Moody's cautious about U.S. deficit cuts plan

NEW YORK Mon Aug 8, 2011 11:56am EDT

A Moody's sign on the 7 World Trade Center tower is photographed in New York August 2, 2011. REUTERS/Mike Segar

A Moody's sign on the 7 World Trade Center tower is photographed in New York August 2, 2011.

Credit: Reuters/Mike Segar

NEW YORK (Reuters) - Ratings agency Moody's Investors Service on Monday warned it might also downgrade the U.S. government's credit rating if its planned measures to reduce its budget deficit turned out to be not "credible" after all.

In his first comments after the move by rival rating agency S&P, Moody's analyst Steven Hess sounded a note of caution about Moody's rating of the U.S., repeating that the August 2 plan to cut deficits by $2.1 trillion was positive for the U.S. credit standing, but not enough to keep its rating on a stable outlook.

On Friday Standard and Poor's downgraded the U.S. long term rating to AA-plus from AAA.

Moody's had earlier put the US on "review for downgrade" on July 13 before removing the ratings watch and affirming the AAA rating on August 2, after the U.S. Congress passed a measure cutting the fiscal deficit and raising the statutory borrowing limit.

"If the process for further deficit reduction that is included in the budget control act produces results that are not really credible, that combined with the economic performance could potentially cause an early move on the rating," Hess told Reuters in an interview.

Even the $917 billion in savings that have already been agreed by Republicans and Democrats are not guaranteed in the long term, Hess said.

Those savings come mostly from slowing the growth of the discretionary programs that Congress approves annually, covering everything from the military to food inspection.

"One can have doubts about it," he said. "We certainly believe that it's credible in the near term but we can have doubts about its enforceability over the long term because future Congress can always change that."

If the United States manages to keep its AAA rating until the end of 2012, Moody's will likely take into account how the government will handle the expiration of Bush-era tax cuts to make a decision on the AAA rating, currently under a negative outlook.

Plans from the next administration for additional deficit-reduction measures will also be taken into consideration, Hess said.

We welcome comments that advance the story through relevant opinion, anecdotes, links and data. If you see a comment that you believe is irrelevant or inappropriate, you can flag it to our editors by using the report abuse links. Views expressed in the comments do not represent those of Reuters. For more information on our comment policy, see http://blogs.reuters.com/fulldisclosure/2010/09/27/toward-a-more-thoughtful-conversation-on-stories/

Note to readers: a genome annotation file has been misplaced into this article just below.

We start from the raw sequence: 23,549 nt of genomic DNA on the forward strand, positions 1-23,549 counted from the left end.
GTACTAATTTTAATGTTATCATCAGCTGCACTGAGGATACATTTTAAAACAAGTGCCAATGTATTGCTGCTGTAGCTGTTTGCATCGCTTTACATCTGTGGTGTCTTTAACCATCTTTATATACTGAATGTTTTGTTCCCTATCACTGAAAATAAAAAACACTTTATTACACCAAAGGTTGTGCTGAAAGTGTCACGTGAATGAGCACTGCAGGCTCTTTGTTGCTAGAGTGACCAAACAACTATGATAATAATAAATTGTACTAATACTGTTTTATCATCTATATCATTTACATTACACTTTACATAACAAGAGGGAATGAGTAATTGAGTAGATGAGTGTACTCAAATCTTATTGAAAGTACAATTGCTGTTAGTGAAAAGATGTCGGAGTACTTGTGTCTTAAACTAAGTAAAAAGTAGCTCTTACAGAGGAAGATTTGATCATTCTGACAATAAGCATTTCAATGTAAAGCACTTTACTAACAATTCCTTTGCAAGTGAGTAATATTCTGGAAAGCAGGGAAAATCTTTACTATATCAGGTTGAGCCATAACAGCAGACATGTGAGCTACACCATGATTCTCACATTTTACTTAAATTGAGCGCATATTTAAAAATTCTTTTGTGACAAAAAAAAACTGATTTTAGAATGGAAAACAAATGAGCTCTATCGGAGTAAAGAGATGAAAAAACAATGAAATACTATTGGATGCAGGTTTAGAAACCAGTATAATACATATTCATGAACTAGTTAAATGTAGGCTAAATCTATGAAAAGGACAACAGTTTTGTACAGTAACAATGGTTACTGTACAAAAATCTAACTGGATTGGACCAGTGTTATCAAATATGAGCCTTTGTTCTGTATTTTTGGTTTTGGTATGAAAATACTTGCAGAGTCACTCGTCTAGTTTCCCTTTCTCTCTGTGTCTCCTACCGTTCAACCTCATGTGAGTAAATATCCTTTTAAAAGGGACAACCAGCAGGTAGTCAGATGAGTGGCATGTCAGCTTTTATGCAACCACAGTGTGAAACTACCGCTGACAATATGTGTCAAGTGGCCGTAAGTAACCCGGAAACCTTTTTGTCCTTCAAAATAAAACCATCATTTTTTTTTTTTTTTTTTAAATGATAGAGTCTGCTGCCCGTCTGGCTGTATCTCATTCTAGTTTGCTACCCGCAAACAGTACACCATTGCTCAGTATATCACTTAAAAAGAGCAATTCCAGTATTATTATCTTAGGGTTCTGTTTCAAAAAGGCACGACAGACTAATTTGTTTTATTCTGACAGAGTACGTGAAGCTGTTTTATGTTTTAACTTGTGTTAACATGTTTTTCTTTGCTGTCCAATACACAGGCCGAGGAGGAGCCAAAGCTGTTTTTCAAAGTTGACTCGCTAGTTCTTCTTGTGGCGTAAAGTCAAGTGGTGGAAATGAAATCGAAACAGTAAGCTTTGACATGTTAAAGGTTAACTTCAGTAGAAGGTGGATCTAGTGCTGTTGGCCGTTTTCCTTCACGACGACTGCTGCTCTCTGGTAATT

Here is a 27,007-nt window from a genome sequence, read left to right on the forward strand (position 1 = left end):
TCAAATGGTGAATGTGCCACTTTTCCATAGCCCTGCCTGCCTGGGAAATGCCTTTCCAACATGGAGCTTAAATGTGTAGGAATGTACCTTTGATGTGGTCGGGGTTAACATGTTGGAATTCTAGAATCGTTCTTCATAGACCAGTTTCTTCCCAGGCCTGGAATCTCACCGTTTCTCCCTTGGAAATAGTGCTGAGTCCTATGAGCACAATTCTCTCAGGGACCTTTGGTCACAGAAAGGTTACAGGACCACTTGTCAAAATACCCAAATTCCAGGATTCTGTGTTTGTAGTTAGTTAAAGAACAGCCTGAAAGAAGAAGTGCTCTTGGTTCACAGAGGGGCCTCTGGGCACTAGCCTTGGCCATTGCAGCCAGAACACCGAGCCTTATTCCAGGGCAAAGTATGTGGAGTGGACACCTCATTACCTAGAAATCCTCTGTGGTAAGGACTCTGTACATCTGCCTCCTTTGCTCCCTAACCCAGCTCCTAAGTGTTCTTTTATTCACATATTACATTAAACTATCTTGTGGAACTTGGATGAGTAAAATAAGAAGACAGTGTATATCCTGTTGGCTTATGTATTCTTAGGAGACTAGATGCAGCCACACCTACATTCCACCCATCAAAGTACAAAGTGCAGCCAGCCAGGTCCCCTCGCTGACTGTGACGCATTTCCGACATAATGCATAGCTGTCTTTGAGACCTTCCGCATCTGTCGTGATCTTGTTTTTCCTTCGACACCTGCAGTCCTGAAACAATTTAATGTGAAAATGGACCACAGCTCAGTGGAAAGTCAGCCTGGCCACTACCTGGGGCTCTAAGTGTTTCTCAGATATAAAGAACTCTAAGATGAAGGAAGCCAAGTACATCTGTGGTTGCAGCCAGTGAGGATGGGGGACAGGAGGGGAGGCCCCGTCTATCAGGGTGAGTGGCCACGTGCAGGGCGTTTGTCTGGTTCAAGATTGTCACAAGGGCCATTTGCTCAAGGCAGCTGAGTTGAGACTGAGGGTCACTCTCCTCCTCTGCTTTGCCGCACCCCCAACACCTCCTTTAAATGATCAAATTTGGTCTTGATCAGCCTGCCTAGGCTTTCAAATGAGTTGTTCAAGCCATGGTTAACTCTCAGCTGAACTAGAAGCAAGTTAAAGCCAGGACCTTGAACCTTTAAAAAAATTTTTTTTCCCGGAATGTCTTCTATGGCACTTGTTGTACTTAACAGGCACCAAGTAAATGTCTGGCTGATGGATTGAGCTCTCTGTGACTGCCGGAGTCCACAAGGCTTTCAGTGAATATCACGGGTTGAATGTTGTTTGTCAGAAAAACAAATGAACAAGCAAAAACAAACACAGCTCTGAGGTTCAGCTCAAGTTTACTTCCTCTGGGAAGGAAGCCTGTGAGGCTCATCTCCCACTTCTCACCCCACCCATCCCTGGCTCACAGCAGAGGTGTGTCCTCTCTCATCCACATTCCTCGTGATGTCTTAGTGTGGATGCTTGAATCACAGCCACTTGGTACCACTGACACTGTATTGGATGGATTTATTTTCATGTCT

Comments (44)
DrBjerkebek wrote:
By going political, S&P has marginalized itself. It only rates credit. It does not set government policy. The US simply can not kick entitlement recipients under the bus to eliminate debt. Nor can it shrink its military arbitrarily to please S&P.

The debt has accumulated over years, thus will take years to eliminate. We need (as I’ve said many times) to establish our long term goals and timelines. The outcome of the Super Congress must, must have timelines established as much as reduction amount tied to programs to be meaningful. This is the House and Senate’s job, not S&P’s.

Aug 08, 2011 4:05am EDT  --  Report as abuse
Biscayne wrote:
Had S&P done its job, this whole financial crisis would not have happened. These criminals on the take have the gall, I tell you.
But it all makes sense. Now they talk about more cuts in spending to reduce the deficit but I see no mention of raising government revenue, which suits their paymasters perfectly.

Aug 08, 2011 5:17am EDT  --  Report as abuse
Wizardling wrote:
How have S&P “gone political”? Seems to be it would be “going political” if they kept rating the US AAA no matter what. And whose fault is it if traders take a downgrade by a credit rating firm too seriously? Sheesh – grow up and take some personal responsibility, for crying out loud.

Aug 08, 2011 6:00am EDT  --  Report as abuse
This discussion is now closed. We welcome comments on our articles for a limited period after their publication.

A tourist takes a plunge as she swims at Ngapali Beach, a popular tourist site, in the Thandwe township of the Rakhine state, October 6, 2013. Picture taken October 6, 2013. REUTERS/Soe Zeya Tun (MYANMAR - Tags: SOCIETY) - RTR3FOI0

Where do you want to go?

We look at when to take trips, budget considerations and the popularity of multigenerational family travel.   Video 

Recommended Newsletters

Reuters U.S. Top News
A quick-fix on the day's news published with Reuters videos and award-winning news photography and delivered at your choice of one of four times during the day.
Reuters Deals Today
The latest Reuters articles on M&A, IPOs, private equity, hedge funds and regulatory updates delivered to your inbox each day.
Reuters Technology Report
Your daily briefing on the latest tech developments from around the world from Reuters expert tech correspondents.